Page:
The Brancatelli File



March 1, 2007 -- One more time, fellow travelers: Congress won't pass a passenger's bill of rights and, even if it does, it won't be anything that will actually help us.

If you want to survive on the road, you are on your own. You are going to have to protect yourself. Arm yourself with the proper information and smart strategies and tactics. And use some of the tips below. They've worked for me in the past and they'll work for you now.

Given how the carriers are treating us these days, it's imperative that you read your airline's contract of carriage again. Each one is slightly different, but they share a common thread: They are written to protect an airline from any reasonable request or expectation that we may have when things go wrong. The brutal reality is that we have virtually no rights at all. Besides the absurdly obvious--airlines don't guarantee their schedules or even that they will take you to where your ticket says you are booked to fly--the contracts absolve the airlines from anything done in their name by their code-share partners or commuter carriers; almost always exempt them from providing room and board if they abandon you overnight in the middle of your itinerary; and specifically say that they are not required to put you on another airline if seats are available. Once upon a time, the experts used to urge you to print out the contract and carry it with you so you could protect your rights at the airport. I say don't bother. The contracts offer you no protection that's worth the cost of the paper you'd use.

Once you realize that your rights are virtually nonexistent, you can concentrate on protecting yourself. Information is protection. The Department of Transportation's monthly Air Travel Consumer Report is a good place to start. It has a wealth of information about on-time performance, lost-luggage rates and even hour-by-hour operations at the nation's leading airports. But you'll find even better and more specific information at You can check your flight's operations for days at a time, assess your airport's performance and find all sorts of practical details about routes, facilities and other variables. Armed with useful information from these sources, you can make comparatively intelligent decisions on when and what carrier to fly.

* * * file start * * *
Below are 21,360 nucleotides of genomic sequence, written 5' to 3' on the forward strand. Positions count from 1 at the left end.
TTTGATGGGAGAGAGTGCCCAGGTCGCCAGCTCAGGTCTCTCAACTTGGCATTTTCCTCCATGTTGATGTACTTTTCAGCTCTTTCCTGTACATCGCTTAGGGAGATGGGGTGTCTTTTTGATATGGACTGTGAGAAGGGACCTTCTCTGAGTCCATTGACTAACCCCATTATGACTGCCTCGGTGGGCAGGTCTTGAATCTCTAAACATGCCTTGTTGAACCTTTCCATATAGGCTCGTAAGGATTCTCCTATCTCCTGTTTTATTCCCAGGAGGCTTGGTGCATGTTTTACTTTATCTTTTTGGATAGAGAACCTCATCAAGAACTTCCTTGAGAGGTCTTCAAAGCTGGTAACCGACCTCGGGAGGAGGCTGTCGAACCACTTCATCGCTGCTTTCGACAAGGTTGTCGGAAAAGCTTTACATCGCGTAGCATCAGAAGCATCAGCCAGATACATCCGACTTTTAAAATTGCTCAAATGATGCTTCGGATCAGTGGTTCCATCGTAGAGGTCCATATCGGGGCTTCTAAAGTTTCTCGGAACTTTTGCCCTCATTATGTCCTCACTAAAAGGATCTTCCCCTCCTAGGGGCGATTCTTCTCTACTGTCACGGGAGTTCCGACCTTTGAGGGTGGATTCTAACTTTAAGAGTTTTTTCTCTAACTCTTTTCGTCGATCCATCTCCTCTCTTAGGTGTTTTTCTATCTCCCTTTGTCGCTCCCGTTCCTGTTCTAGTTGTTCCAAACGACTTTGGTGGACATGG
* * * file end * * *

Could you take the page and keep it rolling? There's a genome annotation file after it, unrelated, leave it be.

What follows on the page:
There are several plausible reasons why you might book a connecting itinerary when there is a nonstop alternative. The price for a connecting trip might be lower; the connection might be on the airline where you have elite frequent flyer status; or a connecting itinerary lets you avoid a nonstop flight that uses a tiny regional jet. But all those plausible explanations simply don't stack up just now. The more the airlines screw up, the more you need to be on a nonstop. It's a simple numbers game: Take two flights when one would get you where you're going and you double your chances of having the airline mess up your schedule.

Since even the shortest flight can now devolve into a multi-day nightmare, you need to have a Plan B and even a plan C. Spend a minute or two before you leave for the airport and make sure that you know the other carriers flying your route. Have a good idea of alternate itineraries you can arrange if your initial flights cancel. This is especially valuable when your trip takes you through a hub en route to your final destination. Always have a back-up plan that uses a different hub. Even in the best of times, the overworked, under-trained and poorly paid ticket-counter, airport-club and gate agents won't know this information. In a chaotic situation, they'll be unwilling or unable to look for alternatives. You've got a better chance of making another connection if you have information about alternate routings and alternative flights at your fingertips.